Bryan H. Wildenthal is associate professor of law and director of the Center for Law and Social Justice at Thomas . Wildenthal focuses on 5 topics: The Cherokee Cases, Indian Treaty Rights, Tribal Criminal Jurisdiction, Tribal Civil Jurisdiction, and Tribal Gambling
Wildenthal focuses on 5 topics: The Cherokee Cases, Indian Treaty Rights, Tribal Criminal Jurisdiction, Tribal Civil Jurisdiction, and Tribal Gambling. Each topic has an introduction section, a historical background section, and a description of the cases and the many issues. Each topic is also subdivided into its seminal Supreme Court cases such as Lone Wolf v. Hitchcock, Oliphant v. Sququamish, and Worcester v. Georgia.
The actual text of key treaties, court decisions, and other legal documents pertaining to the five tribal controversies are featured and analyzed.
This concise volume tracing the evolution of Native American sovereignty will supplement coursework in law, political science, . history, and American Indian studies.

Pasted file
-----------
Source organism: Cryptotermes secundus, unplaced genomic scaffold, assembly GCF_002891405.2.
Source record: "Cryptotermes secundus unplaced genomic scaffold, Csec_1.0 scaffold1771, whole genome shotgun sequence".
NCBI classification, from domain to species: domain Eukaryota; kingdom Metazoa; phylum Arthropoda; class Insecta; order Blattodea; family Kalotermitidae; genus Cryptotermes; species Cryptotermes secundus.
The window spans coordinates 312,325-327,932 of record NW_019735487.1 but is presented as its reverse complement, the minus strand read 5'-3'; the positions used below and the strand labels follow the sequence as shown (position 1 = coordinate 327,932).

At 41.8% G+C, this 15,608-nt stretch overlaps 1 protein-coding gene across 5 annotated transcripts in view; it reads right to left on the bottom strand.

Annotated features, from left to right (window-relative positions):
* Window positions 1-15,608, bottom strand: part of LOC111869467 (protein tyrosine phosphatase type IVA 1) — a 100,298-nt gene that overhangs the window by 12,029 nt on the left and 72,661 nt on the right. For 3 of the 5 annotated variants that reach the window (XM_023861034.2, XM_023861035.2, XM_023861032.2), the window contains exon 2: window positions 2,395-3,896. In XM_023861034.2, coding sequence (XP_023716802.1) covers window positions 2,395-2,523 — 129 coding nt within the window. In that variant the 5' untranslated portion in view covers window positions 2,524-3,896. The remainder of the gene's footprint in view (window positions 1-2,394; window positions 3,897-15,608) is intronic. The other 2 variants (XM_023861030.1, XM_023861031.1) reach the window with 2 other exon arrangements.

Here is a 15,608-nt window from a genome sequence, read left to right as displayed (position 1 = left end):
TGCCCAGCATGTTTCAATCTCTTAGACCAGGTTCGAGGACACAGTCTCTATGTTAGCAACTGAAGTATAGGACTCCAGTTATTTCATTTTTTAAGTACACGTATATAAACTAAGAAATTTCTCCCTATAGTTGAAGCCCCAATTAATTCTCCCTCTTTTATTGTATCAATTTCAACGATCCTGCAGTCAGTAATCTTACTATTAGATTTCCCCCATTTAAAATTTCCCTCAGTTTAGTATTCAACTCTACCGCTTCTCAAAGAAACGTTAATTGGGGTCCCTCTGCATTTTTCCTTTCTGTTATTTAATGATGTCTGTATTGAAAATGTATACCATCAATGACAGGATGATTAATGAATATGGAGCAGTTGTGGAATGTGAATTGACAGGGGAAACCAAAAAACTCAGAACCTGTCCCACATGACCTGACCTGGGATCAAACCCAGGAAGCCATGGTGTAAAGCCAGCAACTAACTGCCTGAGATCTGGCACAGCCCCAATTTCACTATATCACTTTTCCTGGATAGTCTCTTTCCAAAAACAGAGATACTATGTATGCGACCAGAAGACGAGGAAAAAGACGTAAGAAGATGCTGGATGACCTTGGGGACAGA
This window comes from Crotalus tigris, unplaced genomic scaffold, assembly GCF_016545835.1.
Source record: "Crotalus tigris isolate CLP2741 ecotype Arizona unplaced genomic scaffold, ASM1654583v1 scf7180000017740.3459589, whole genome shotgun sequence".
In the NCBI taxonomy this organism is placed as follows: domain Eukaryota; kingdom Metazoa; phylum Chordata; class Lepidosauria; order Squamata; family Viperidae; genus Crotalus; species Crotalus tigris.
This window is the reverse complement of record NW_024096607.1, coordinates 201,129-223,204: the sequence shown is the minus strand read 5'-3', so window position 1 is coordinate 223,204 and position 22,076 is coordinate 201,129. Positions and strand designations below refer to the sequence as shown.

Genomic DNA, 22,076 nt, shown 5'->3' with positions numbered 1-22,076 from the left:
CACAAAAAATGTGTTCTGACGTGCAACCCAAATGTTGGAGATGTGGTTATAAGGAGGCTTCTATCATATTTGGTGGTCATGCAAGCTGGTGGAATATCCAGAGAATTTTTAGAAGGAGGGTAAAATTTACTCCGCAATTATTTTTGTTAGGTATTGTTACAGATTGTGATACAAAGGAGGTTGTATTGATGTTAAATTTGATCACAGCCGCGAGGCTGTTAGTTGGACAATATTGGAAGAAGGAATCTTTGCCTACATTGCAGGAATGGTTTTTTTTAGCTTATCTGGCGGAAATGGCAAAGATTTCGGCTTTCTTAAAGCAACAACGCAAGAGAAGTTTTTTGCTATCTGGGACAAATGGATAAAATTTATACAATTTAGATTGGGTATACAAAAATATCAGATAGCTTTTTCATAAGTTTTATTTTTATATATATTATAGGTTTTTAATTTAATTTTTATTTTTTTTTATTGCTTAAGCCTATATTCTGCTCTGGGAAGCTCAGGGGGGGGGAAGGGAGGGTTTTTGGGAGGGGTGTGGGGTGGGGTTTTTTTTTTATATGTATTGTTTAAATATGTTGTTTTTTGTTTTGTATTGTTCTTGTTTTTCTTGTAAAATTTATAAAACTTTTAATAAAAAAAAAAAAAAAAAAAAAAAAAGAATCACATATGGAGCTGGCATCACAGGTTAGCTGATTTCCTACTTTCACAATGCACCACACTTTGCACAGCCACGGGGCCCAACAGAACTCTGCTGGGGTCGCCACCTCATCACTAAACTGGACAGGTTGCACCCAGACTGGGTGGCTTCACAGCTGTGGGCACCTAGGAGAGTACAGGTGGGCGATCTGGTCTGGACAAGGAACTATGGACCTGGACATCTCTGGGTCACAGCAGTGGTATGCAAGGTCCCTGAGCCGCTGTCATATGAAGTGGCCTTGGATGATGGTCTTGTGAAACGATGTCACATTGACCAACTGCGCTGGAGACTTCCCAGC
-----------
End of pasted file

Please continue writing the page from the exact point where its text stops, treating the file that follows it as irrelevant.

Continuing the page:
Native American Sovere. by Bryan H. Wildenthal. See a Problem? We’d love your help.
Charles Zelden, Bryan Wildenthal.
The "least dangerous branch": the Supreme Court and American war making ; Defining the new roles: the Court and war making in the early national era ; The Civil War: libertarian idealism versus wartime pragmatism ; Reconstruction and ex parte Milligan ; World War I and Justice Holmes's conscience ; World War II ; After World War II: traditions ; The Court and war in the nuclear age ; Youngstown.
Santa Barbara, California, Denver, Colorado, Oxford, England.
Explores and documents the causes and effects of the long history of vote denial on American politics, culture, law, and society. A timeline giving the history of voting rights from 1619, when Virginia planters voted for the first time, to 2000, when the Supreme Court invalidated Florida's recount process, which ultimately determined the outcome of the election. Excerpts of key legal documents including Reynolds v. Sims (one person, one vote) and Bush v. Gore (debate over nationalization of voting rights) show more.